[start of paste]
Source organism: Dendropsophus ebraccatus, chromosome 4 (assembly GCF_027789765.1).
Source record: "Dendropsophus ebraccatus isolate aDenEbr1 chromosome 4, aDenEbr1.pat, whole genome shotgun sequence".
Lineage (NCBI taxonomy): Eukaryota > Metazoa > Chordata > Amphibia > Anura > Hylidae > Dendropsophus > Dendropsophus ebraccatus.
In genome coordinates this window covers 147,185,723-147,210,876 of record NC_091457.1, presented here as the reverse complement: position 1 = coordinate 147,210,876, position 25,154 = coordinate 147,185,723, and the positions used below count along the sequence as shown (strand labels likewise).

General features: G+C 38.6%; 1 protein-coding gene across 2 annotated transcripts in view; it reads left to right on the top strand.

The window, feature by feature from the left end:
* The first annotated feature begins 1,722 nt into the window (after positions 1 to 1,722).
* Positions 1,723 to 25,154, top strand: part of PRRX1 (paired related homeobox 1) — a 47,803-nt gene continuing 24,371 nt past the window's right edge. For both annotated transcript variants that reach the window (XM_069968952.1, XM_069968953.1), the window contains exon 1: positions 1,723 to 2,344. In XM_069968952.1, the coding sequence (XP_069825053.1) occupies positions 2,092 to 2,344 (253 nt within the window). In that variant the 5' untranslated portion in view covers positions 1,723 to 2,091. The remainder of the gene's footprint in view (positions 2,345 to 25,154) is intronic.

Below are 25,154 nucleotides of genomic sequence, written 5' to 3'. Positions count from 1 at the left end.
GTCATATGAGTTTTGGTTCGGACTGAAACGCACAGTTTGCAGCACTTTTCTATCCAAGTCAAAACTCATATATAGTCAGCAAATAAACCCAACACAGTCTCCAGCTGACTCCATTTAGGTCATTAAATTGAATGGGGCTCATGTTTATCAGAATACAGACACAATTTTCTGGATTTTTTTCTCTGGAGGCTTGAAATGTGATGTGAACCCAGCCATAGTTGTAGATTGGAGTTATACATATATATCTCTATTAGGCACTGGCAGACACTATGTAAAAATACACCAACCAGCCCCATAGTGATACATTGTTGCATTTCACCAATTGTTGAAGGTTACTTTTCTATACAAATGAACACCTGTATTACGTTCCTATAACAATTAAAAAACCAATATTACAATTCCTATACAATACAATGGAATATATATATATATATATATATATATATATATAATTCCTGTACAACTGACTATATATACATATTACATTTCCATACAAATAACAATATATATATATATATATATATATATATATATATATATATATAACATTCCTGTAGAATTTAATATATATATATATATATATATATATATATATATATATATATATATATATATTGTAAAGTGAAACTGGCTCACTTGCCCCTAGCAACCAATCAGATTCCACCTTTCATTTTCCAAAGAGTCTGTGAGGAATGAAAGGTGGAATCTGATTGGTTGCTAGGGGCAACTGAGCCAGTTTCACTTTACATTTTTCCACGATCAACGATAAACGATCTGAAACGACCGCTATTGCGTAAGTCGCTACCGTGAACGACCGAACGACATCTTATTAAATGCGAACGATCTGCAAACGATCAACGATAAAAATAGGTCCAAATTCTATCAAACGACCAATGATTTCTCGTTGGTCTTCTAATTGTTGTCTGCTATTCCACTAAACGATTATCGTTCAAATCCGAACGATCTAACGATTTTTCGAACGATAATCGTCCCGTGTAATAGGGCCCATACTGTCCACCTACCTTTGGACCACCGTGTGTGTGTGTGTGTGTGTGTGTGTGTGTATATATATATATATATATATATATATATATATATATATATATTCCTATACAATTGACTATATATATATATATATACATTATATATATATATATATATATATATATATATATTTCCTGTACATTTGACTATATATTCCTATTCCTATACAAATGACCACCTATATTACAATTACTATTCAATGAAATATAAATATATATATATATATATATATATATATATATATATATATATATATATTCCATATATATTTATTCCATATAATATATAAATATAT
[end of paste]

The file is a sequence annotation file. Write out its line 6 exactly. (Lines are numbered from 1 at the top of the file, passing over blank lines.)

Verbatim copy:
The window, feature by feature from the left end: